By Tim
I have been waiting for a book like this for so many years now. I think with every profession there are certain ideas that are taken for granted and, over the decades, become "fact" for practitioners. But just because research showed something 40 years ago doesn't mean that study was well done, or correct, in the first place. The strength of this book is that the author cites more recent research about principles you either thought you knew, and were wrong, or that you thought you knew, and are still right. I feel a certain sense of liberation reading a book like this, because if you cannot challenge your closely held beliefs, what kind of professional are you?

The structure is terrifically usable: one hundred "chapters" that are often only 1 or 2 pages long. In a book like this, the references are as valuable as the author's own writing. I can look up the sources and make up my own mind if I have any questions. But most of the time, I appreciate the author's explanations of the book's segments:
* How people see
* How people read
* How people remember
* How people think
* How people focus their attention
* What motivates people
* People are social animals
* How people feel
* People make mistakes
* How people decide.

Amidst all the success of the book is some occasional lack of proofreading on the editor's part. This is not the author's fault, but I do think the editor was not up to the task. But that does not inhibit the usefulness of the book. It is dense, yet concise. A really good reference to keep on the shelf at one's desk, no matter what research and design projects one works on.
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55 of 58 people found the following review helpful
5.0 out of 5 stars Immediately useful tips May 25, 2011
This appealing short book brings together little nuggets of psychology, which the author makes immediately relevant to design decisions.

It's simply and clearly written. You can choose whether to read it straight through, focus on just one of the 10 sections, or simply pick out a single item of the 100. Each one is:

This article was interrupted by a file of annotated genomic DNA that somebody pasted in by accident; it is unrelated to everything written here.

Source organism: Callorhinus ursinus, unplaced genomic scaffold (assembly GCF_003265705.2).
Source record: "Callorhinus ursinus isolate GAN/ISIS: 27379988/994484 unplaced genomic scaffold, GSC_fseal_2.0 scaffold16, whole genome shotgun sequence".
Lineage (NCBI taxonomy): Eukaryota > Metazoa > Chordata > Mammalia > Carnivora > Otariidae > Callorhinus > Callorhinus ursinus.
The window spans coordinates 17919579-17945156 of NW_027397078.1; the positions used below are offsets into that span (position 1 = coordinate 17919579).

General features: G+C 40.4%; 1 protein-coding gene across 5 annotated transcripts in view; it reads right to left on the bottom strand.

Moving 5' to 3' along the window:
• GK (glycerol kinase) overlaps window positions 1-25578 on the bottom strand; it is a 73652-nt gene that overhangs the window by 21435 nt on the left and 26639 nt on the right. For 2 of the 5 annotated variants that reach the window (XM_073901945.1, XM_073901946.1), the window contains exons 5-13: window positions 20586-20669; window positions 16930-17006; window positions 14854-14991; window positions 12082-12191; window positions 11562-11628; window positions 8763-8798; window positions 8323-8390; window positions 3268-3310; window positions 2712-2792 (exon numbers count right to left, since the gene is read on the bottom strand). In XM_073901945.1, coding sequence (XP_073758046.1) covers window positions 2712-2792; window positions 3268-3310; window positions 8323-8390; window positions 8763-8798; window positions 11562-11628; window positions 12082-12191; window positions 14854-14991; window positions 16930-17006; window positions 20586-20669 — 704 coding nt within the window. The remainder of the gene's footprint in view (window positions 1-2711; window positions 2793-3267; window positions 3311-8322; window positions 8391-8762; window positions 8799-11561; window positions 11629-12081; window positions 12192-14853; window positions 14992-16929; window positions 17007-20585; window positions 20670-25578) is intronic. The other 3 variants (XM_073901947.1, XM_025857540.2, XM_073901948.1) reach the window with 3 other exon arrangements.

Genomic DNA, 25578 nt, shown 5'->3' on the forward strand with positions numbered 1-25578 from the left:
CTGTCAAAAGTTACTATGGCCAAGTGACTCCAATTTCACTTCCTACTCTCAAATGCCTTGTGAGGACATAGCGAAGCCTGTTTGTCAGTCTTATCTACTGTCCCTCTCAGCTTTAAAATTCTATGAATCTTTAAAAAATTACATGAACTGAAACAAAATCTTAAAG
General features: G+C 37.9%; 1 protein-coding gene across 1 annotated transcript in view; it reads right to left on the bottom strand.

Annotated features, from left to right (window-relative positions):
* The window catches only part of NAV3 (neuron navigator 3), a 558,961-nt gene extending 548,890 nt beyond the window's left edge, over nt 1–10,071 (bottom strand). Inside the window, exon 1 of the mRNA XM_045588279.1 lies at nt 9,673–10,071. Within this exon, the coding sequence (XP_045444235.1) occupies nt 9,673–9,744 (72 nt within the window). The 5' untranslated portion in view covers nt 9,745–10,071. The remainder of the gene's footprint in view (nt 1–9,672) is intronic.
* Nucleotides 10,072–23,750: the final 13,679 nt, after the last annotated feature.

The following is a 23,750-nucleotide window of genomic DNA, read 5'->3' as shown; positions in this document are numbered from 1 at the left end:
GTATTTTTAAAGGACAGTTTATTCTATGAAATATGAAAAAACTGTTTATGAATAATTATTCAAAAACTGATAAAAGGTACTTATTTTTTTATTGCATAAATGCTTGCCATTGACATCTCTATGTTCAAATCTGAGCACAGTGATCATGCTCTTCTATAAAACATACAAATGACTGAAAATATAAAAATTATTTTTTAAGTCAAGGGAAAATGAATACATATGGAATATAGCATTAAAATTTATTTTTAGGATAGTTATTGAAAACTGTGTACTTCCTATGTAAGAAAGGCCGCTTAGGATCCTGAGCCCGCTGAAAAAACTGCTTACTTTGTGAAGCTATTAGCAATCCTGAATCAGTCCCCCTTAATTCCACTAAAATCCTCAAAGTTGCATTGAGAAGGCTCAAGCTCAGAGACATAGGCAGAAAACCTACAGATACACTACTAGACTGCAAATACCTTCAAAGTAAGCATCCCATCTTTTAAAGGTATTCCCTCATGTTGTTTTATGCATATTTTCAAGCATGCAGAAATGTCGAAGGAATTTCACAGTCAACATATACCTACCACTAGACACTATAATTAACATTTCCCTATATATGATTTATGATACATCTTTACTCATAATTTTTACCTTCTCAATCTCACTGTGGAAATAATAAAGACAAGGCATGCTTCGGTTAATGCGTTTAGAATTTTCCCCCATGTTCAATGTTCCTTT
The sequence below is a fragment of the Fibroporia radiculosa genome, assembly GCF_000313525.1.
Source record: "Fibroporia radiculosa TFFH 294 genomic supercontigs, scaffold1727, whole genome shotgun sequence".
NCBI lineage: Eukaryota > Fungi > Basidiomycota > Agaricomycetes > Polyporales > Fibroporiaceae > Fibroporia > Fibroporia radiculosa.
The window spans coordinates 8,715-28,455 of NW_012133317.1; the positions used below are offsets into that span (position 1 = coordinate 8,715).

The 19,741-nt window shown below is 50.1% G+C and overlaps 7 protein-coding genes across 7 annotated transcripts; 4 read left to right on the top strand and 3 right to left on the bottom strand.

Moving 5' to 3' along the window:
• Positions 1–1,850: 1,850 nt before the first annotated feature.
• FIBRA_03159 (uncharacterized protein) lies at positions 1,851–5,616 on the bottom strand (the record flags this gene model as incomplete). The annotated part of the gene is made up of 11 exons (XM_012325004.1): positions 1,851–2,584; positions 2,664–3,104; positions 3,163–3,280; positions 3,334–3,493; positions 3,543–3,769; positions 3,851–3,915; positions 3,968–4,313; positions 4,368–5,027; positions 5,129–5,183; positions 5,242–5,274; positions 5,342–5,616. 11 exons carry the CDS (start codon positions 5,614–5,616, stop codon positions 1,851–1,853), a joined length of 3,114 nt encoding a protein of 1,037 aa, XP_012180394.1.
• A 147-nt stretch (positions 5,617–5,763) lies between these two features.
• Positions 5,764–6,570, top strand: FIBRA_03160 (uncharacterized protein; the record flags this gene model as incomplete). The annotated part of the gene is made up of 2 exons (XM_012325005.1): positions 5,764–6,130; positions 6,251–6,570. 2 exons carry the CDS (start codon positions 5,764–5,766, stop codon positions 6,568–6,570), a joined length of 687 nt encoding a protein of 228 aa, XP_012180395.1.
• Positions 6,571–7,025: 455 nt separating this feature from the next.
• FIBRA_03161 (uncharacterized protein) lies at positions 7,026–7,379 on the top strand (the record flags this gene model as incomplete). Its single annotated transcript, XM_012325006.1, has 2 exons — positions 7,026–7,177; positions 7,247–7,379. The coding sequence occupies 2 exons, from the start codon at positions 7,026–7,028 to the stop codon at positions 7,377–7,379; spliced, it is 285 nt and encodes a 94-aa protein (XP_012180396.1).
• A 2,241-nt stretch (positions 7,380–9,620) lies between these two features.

- self-contained,
- described with an example,
- supported by appropriate research, and
- finishes with one or more 'Takeaways' that you can use immediately.
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15 of 15 people found the following review helpful
4.0 out of 5 stars Lots of scientific facts December 30, 2011
By Joe I
The book, 100 Things Every Designer Needs to Know About People by Susan Weinschenk, is an interesting collection of facts and thoughts about how people perceive communications and the world around them. While applicable to graphic designers, much of the information in the book would be useful to anyone involved in communicating with people in any medium.

This book is easy to pick up and put down as each of the 100 things take up only two or three pages with easy to scan charts, illustrations and pull boxes.

Some of the facts are things many people already know, but some of them provide additional information to accompany common held rules. One example of this is thing number four which discusses how and why the brain recognizes faces. Using this information, graphic designers can make educated decisions on when and how to include human photography in design work in place of object or nature photography based on the reaction they hope to create.

User Interface designers should pay close attention to the following sections: How People See, How People Read and How People Focus Their Attention and How People Decide. The author looks at how people relate to information based on where it is placed on the page, the errors in relying on eye tracking studies, how font choices impact how people read, what draws people's attention, how long people really focus on different types of information, and what you can do to influence the decisions your viewers take.

Marketers of all types should pay close attention to things 33 and 34 which talk about how people process information when presented in a story format and how people learn from examples.
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15 of 18 people found the following review helpful
2.0 out of 5 stars not made for the kindle October 31, 2012
Format:Kindle Edition|Verified Purchase
first - for a black and white kindle format, this kind of material just does not work. the layout does not allow for information and relevant graphics to fit in the same view, color is a necessity in design, and the type/layout of the book should not be customized to my preference when we are talking about design from a design source.